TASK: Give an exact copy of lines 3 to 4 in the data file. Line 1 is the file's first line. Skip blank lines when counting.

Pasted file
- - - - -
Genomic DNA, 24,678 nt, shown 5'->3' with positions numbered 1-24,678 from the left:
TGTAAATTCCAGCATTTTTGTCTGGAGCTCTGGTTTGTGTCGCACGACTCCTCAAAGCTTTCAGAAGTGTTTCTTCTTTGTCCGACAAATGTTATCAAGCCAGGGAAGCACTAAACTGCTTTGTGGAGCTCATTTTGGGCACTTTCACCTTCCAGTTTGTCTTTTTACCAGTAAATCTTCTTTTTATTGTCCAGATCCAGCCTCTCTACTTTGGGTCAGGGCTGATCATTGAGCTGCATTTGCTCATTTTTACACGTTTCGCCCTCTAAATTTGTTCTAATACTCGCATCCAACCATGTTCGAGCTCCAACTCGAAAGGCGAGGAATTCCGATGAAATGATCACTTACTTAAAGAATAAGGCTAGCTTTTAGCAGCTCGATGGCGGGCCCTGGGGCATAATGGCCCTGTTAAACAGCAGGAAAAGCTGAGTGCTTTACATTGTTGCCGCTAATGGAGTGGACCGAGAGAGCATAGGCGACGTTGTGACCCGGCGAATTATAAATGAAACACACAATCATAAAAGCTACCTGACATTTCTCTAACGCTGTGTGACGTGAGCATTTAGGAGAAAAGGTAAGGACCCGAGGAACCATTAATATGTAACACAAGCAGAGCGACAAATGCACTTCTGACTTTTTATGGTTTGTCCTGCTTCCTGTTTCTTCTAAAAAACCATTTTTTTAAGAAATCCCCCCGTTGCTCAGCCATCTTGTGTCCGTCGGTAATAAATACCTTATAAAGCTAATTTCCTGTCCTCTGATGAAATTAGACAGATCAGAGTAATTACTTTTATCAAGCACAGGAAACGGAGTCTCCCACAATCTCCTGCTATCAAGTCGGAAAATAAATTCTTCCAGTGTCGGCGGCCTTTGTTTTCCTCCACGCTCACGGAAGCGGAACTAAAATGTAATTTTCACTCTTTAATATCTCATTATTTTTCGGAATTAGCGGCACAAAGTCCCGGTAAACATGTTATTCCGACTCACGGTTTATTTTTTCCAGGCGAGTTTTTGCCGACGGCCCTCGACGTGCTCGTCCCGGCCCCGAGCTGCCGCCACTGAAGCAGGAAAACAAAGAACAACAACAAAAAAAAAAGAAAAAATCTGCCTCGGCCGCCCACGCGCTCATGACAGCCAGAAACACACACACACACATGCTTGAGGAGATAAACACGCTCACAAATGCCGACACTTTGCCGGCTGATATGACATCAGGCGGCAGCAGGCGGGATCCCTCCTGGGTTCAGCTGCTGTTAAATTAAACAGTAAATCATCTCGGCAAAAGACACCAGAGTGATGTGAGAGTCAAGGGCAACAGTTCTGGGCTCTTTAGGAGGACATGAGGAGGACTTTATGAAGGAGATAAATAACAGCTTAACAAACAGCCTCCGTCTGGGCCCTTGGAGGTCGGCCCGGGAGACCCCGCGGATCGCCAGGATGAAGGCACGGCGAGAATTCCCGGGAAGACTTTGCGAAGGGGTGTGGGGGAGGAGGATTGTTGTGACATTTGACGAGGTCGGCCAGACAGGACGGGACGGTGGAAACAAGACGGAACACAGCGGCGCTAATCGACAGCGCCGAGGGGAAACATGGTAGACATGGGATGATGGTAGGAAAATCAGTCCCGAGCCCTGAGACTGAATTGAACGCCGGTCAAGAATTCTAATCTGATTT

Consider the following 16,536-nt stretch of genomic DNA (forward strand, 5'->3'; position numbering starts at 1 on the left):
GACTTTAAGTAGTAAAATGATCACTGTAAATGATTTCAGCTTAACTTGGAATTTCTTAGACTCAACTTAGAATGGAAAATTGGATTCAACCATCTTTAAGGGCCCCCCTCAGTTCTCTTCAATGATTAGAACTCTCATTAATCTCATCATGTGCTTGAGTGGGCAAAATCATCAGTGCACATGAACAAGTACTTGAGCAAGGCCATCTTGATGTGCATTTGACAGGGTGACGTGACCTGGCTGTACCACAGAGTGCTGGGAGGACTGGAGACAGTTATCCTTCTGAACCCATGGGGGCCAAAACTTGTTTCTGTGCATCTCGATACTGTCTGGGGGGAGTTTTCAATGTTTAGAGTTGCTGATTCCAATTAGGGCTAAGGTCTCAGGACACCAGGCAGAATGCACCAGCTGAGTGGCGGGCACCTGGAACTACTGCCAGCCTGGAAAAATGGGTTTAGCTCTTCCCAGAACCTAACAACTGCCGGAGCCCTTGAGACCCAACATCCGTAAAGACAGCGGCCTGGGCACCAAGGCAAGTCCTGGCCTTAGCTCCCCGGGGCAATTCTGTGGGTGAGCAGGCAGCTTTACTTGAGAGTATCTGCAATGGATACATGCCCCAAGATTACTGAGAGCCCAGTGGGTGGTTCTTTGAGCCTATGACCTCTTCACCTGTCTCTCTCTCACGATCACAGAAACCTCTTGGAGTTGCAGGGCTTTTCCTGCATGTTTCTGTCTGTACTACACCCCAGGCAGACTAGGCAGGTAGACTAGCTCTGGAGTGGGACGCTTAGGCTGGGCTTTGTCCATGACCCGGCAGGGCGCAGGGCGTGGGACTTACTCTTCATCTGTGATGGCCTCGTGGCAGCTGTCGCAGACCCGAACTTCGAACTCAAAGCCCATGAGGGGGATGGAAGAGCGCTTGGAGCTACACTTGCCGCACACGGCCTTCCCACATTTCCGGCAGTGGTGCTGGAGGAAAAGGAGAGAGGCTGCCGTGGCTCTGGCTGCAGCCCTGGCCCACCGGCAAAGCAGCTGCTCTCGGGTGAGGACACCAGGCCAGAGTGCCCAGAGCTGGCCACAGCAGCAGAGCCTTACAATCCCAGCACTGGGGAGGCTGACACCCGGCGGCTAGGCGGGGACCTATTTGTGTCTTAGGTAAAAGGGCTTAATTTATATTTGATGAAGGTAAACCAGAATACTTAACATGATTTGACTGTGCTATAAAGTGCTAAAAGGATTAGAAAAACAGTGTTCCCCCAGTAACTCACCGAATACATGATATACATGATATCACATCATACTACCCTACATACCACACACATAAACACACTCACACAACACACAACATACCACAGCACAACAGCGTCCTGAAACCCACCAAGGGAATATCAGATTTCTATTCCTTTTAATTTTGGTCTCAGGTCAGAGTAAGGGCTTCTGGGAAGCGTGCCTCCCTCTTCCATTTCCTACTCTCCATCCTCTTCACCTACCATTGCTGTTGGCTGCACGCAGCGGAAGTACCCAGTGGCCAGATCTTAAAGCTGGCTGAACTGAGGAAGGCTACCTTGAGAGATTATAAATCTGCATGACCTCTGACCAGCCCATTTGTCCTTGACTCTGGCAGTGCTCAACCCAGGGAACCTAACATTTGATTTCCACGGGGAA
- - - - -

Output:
Consider the following 16,536-nt stretch of genomic DNA (forward strand, 5'->3'; position numbering starts at 1 on the left):
GACTTTAAGTAGTAAAATGATCACTGTAAATGATTTCAGCTTAACTTGGAATTTCTTAGACTCAACTTAGAATGGAAAATTGGATTCAACCATCTTTAAGGGCCCCCCTCAGTTCTCTTCAATGATTAGAACTCTCATTAATCTCATCATGTGCTTGAGTGGGCAAAATCATCAGTGCACATGAACAAGTACTTGAGCAAGGCCATCTTGATGTGCATTTGACAGGGTGACGTGACCTGGCTGTACCACAGAGTGCTGGGAGGACTGGAGACAGTTATCCTTCTGAACCCATGGGGGCCAAAACTTGTTTCTGTGCATCTCGATACTGTCTGGGGGGAGTTTTCAATGTTTAGAGTTGCTGATTCCAATTAGGGCTAAGGTCTCAGGACACCAGGCAGAATGCACCAGCTGAGTGGCGGGCACCTGGAACTACTGCCAGCCTGGAAAAATGGGTTTAGCTCTTCCCAGAACCTAACAACTGCCGGAGCCCTTGAGACCCAACATCCGTAAAGACAGCGGCCTGGGCACCAAGGCAAGTCCTGGCCTTAGCTCCCCGGGGCAATTCTGTGGGTGAGCAGGCAGCTTTACTTGAGAGTATCTGCAATGGATACATGCCCCAAGATTACTGAGAGCCCAGTGGGTGGTTCTTTGAGCCTATGACCTCTTCACCTGTCTCTCTCTCACGATCACAGAAACCTCTTGGAGTTGCAGGGCTTTTCCTGCATGTTTCTGTCTGTACTACACCCCAGGCAGACTAGGCAGGTAGACTAGCTCTGGAGTGGGACGCTTAGGCTGGGCTTTGTCCATGACCCGGCAGGGCGCAGGGCGTGGGACTTACTCTTCATCTGTGATGGCCTCGTGGCAGCTGTCGCAGACCCGAACTTCGAACTCAAAGCCCATGAGGGGGATGGAAGAGCGCTTGGAGCTACACTTGCCGCACACGGCCTTCCCACATTTCCGGCAGTGGTGCTGGAGGAAAAGGAGAGAGGCTGCCGTGGCTCTGGCTGCAGCCCTGGCCCACCGGCAAAGCAGCTGCTCTCGGGTGAGGACACCAGGCCAGAGTGCCCAGAGCTGGCCACAGCAGCAGAGCCTTACAATCCCAGCACTGGGGAGGCTGACACCCGGCGGCTAGGCGGGGACCTATTTGTGTCTTAGGTAAAAGGGCTTAATTTATATTTGATGAAGGTAAACCAGAATACTTAACATGATTTGACTGTGCTATAAAGTGCTAAAAGGATTAGAAAAACAGTGTTCCCCCAGTAACTCACCGAATACATGATATACATGATATCACATCATACTACCCTACATACCACACACATAAACACACTCACACAACACACAACATACCACAGCACAACAGCGTCCTGAAACCCACCAAGGGAATATCAGATTTCTATTCCTTTTAATTTTGGTCTCAGGTCAGAGTAAGGGCTTCTGGGAAGCGTGCCTCCCTCTTCCATTTCCTACTCTCCATCCTCTTCACCTACCATTGCTGTTGGCTGCACGCAGCGGAAGTACCCAGTGGCCAGATCTTAAAGCTGGCTGAACTGAGGAAGGCTACCTTGAGAGATTATAAATCTGCATGACCTCTGACCAGCCCATTTGTCCTTGACTCTGGCAGTGCTCAACCCAGGGAACCTAACATTTGATTTCCACGGGGAA